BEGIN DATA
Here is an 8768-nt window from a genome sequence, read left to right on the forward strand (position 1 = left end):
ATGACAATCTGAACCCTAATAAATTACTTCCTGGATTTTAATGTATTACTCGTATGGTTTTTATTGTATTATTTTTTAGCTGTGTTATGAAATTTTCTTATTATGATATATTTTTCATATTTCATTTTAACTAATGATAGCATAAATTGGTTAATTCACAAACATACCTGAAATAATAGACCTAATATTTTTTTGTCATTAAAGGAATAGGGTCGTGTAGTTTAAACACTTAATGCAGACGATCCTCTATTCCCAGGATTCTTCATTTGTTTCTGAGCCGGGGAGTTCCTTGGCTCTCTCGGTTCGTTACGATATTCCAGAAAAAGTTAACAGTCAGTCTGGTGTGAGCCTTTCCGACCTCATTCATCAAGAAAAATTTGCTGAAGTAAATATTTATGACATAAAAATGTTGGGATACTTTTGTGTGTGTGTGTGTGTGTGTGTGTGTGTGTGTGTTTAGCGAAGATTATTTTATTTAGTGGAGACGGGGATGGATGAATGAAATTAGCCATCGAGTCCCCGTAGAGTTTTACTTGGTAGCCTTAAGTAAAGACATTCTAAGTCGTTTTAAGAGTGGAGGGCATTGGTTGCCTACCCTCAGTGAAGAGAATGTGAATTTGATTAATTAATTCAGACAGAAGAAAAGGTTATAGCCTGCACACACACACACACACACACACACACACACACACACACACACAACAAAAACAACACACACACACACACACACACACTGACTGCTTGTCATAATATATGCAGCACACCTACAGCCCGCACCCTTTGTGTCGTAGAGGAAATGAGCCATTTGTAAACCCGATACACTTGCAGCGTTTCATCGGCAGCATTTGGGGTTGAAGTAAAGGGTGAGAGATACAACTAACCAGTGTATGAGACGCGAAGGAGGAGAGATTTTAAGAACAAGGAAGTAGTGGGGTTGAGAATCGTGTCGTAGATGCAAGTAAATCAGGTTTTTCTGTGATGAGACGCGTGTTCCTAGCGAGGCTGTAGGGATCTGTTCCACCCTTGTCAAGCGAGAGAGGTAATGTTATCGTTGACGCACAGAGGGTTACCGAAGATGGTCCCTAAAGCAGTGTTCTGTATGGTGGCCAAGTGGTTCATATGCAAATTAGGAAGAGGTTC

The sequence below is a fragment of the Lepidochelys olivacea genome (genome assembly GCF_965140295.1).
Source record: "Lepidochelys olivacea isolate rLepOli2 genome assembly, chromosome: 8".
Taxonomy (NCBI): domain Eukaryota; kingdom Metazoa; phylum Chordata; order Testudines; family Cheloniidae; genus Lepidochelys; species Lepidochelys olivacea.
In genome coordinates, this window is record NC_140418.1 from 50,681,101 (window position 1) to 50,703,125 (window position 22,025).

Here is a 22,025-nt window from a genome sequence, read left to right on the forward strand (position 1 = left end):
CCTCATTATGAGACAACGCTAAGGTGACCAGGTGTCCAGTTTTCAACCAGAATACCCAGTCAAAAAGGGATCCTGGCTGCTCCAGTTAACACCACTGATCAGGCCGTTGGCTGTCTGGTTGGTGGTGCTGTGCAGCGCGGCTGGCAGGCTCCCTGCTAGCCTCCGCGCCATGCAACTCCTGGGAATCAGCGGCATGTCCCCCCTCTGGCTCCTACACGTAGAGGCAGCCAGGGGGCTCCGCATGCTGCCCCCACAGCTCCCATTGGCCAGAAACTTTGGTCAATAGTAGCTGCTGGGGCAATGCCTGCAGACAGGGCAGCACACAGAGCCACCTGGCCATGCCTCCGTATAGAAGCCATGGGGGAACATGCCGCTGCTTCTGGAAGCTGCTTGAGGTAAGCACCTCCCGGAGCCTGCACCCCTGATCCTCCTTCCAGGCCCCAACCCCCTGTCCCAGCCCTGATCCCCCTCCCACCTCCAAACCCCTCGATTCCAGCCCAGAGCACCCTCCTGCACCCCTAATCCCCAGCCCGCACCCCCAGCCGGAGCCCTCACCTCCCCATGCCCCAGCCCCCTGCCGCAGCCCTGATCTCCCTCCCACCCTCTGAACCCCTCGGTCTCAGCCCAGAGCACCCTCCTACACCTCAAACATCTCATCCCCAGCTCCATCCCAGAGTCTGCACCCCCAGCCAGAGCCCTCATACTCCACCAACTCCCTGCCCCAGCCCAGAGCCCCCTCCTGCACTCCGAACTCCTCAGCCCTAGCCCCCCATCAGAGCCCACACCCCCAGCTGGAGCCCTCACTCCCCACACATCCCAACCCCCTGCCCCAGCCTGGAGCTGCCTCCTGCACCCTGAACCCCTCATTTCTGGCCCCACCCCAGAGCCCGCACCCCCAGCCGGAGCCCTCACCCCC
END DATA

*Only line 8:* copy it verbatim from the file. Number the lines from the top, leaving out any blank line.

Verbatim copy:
CCTCATTATGAGACAACGCTAAGGTGACCAGGTGTCCAGTTTTCAACCAGAATACCCAGTCAAAAAGGGATCCTGGCTGCTCCAGTTAACACCACTGATCAGGCCGTTGGCTGTCTGGTTGGTGGTGCTGTGCAGCGCGGCTGGCAGGCTCCCTGCTAGCCTCCGCGCCATGCAACTCCTGGGAATCAGCGGCATGTCCCCCCTCTGGCTCCTACACGTAGAGGCAGCCAGGGGGCTCCGCATGCTGCCCCCACAGCTCCCATTGGCCAGAAACTTTGGTCAATAGTAGCTGCTGGGGCAATGCCTGCAGACAGGGCAGCACACAGAGCCACCTGGCCATGCCTCCGTATAGAAGCCATGGGGGAACATGCCGCTGCTTCTGGAAGCTGCTTGAGGTAAGCACCTCCCGGAGCCTGCACCCCTGATCCTCCTTCCAGGCCCCAACCCCCTGTCCCAGCCCTGATCCCCCTCCCACCTCCAAACCCCTCGATTCCAGCCCAGAGCACCCTCCTGCACCCCTAATCCCCAGCCCGCACCCCCAGCCGGAGCCCTCACCTCCCCATGCCCCAGCCCCCTGCCGCAGCCCTGATCTCCCTCCCACCCTCTGAACCCCTCGGTCTCAGCCCAGAGCACCCTCCTACACCTCAAACATCTCATCCCCAGCTCCATCCCAGAGTCTGCACCCCCAGCCAGAGCCCTCATACTCCACCAACTCCCTGCCCCAGCCCAGAGCCCCCTCCTGCACTCCGAACTCCTCAGCCCTAGCCCCCCATCAGAGCCCACACCCCCAGCTGGAGCCCTCACTCCCCACACATCCCAACCCCCTGCCCCAGCCTGGAGCTGCCTCCTGCACCCTGAACCCCTCATTTCTGGCCCCACCCCAGAGCCCGCACCCCCAGCCGGAGCCCTCACCCCC